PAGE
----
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Lessons From the Library

  |  April 28, 2004   |  Comments

The British Library isn't your grandfather's stuffy old library. Let it inspire your online content.

On a gray February afternoon in London, I wandered into the British Museum and discovered a grand reading room.

Surprisingly, there were no overstuffed Victorian armchairs but sleek 21st century flat-screen monitors. All were set on the museum's content-rich site. Intrigued, I positioned myself in a cubicle, began paging through the site, and... fell asleep.

Jetlag conked me over the head. When I woke, I was too embarrassed to stick around. I took my circadian-confused body and banished it from the halls of British history. Had I stuck around, I would've been captivated by the digital savvy of Britain's cherished museums and public institutions. Weeks later (after much-needed sleep), I found another incredible site organized by the British Library.

The British Library includes the British Museum, the National Library, and the National Lending Library. It receives a copy of every publication published in the United Kingdom and Ireland and incorporates over 3 million new items each year. It houses sound recordings from the 19th century to the present and archives more than 8 million stamps and philatelic materials. With a collection so immense, the British Library has plenty of content to post.

The way the content is provided and its unique, user-friendly applications make the British Library a particularly skilled Web content provider. The library recognizes it has the potential to manage and purvey massive quantities of information in new ways. It's hardly the medieval "stack" system many of us tangled with during our college years.

For example, the library skillfully collected the sounds of Britain, including a pig killing in Lowick and the banter of the Burnley Football Club. It's fascinating stuff to hear. The library goes one better: Wildlife sounds can be downloaded to mobile phones. Brilliant, as they say across the pond. I can think of hundreds of organizations that might offer similar fun. (Take note, San Diego Zoo and Metropolitan Opera.) Consider these other treasures from the British Library site:

  • Online images. High-resolution images of artwork can be purchased online; low-resolution versions are available for free use by individuals and students. This concept has applications elsewhere, too. If you've shot some fantastic images for an annual report, why not offer up a gallery of your finest work (all permissions secured, of course).

  • The Turning the Pages project. Using computer animation, the library invites users to turn the pages of Leonardo da Vinci's notebooks and other manuscripts. It's a far richer experience than staring into a glass display case. How can your organization show something it does in a new, more accessible manner?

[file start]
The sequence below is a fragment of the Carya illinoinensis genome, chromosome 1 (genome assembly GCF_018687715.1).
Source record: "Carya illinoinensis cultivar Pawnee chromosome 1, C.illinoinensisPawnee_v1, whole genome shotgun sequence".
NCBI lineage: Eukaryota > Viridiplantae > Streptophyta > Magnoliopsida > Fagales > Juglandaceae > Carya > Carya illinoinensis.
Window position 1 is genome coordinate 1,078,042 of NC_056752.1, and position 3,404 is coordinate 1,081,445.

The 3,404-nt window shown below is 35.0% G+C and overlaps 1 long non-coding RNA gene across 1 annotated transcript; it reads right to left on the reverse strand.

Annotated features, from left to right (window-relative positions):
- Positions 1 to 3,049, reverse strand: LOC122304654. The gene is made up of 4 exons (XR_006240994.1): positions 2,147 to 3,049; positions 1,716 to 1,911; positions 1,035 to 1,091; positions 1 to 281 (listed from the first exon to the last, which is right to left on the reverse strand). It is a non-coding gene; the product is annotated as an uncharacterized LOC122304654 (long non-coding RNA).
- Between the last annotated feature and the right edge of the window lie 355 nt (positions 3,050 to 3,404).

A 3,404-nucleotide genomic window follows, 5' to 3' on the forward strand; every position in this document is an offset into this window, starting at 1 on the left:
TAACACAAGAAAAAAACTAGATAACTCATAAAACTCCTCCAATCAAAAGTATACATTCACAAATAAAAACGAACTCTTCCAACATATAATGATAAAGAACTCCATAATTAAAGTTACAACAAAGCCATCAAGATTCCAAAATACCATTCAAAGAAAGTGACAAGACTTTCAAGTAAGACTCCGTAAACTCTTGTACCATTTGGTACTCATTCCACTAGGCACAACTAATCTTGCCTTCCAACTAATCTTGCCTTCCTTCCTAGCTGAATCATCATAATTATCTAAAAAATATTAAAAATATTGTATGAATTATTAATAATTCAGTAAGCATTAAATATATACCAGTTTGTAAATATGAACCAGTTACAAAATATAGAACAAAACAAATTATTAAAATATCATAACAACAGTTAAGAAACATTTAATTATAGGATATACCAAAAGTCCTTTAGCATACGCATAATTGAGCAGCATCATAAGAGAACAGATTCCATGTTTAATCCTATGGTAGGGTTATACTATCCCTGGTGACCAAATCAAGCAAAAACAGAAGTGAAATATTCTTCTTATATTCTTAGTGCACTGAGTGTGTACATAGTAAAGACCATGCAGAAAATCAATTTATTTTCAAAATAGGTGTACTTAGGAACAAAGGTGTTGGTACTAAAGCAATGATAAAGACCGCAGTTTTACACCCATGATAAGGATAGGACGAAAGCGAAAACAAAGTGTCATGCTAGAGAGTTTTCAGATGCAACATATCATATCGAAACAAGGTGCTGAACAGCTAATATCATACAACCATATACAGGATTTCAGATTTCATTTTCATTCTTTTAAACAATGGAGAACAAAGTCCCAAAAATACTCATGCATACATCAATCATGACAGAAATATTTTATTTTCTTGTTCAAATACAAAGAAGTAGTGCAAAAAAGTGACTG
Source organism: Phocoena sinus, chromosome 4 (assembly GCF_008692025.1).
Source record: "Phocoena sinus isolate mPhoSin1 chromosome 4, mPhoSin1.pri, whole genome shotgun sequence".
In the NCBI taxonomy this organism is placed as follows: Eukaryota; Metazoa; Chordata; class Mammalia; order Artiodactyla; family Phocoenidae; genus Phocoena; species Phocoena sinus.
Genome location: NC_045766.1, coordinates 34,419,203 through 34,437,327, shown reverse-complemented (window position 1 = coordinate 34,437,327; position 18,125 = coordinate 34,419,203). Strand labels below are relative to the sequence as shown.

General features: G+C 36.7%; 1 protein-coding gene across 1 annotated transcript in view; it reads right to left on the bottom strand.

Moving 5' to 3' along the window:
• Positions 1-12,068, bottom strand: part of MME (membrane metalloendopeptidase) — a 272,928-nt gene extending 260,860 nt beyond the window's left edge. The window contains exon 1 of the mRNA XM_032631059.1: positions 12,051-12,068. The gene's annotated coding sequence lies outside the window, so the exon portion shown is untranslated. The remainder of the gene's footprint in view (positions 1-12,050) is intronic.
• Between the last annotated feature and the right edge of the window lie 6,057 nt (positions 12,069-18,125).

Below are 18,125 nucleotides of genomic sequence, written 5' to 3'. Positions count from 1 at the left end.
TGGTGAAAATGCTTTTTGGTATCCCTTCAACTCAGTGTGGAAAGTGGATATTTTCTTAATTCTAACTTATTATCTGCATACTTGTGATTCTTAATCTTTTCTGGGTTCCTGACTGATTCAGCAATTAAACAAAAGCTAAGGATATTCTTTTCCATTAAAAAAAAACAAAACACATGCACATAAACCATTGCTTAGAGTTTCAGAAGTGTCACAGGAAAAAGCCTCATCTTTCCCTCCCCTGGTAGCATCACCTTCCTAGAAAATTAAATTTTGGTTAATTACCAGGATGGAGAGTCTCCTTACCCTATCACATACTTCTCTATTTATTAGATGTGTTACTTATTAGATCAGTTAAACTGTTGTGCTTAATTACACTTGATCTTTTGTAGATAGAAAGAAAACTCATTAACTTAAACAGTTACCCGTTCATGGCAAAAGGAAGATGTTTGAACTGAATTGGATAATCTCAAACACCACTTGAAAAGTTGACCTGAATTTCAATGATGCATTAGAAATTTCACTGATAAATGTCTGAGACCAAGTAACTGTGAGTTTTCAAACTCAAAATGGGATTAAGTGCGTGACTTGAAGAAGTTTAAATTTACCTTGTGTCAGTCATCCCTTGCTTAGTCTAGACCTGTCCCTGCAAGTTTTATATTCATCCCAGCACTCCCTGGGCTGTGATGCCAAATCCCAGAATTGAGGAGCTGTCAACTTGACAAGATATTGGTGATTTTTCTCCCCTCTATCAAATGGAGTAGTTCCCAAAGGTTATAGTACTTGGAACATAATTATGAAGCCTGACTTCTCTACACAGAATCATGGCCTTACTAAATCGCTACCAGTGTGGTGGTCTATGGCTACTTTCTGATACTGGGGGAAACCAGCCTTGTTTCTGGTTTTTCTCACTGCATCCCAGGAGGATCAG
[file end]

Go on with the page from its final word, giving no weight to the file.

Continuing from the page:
• Legal and consultancy services. Legal troubles? Want a patent? Looking for information on your competition? The British now head to the library's Web site. Information is all presented in a highly accessible manner. Additionally, the library provides a service that will email the table of contents of select journals directly to users' desktops within days of publication. Subscribers receive weekly search results on their computers. From there, a full article may be requested. Though not a novel concept, the ease of access is definitely noteworthy. It's helped many pence-pinching entrepreneurs get vital information. The library frequently cites Mark Sheahan, Innovator of the Year 2003, who invented his Squeezeopen plastic containers with the help of information from the British Library Web site.

Interestingly, the library is also on the cutting edge of researching digital information preservation. How will we access information stored on CD-ROMs when the discs become obsolete? The library is helping ensure such data will survive.

This is clearly not the stuffy library of the past (where falling asleep in stalls was not an infrequent occurrence). It's a vibrant organization that recognizes the value of its content in a clearly innovative manner. Of course, most organizations don't have the depth and breadth of information the British Library does. So let the library inspire you.

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Susan Solomon

Susan Solomon is the executive director of marketing and public relations for Memorial Health Services, a five-hospital health system in Southern California. In this capacity, she manages promotional activities for both traditional and new media. Susan is also a marketing communications instructor at the University of California, Irvine; California State University, Fullerton; and the University of California, Los Angeles.

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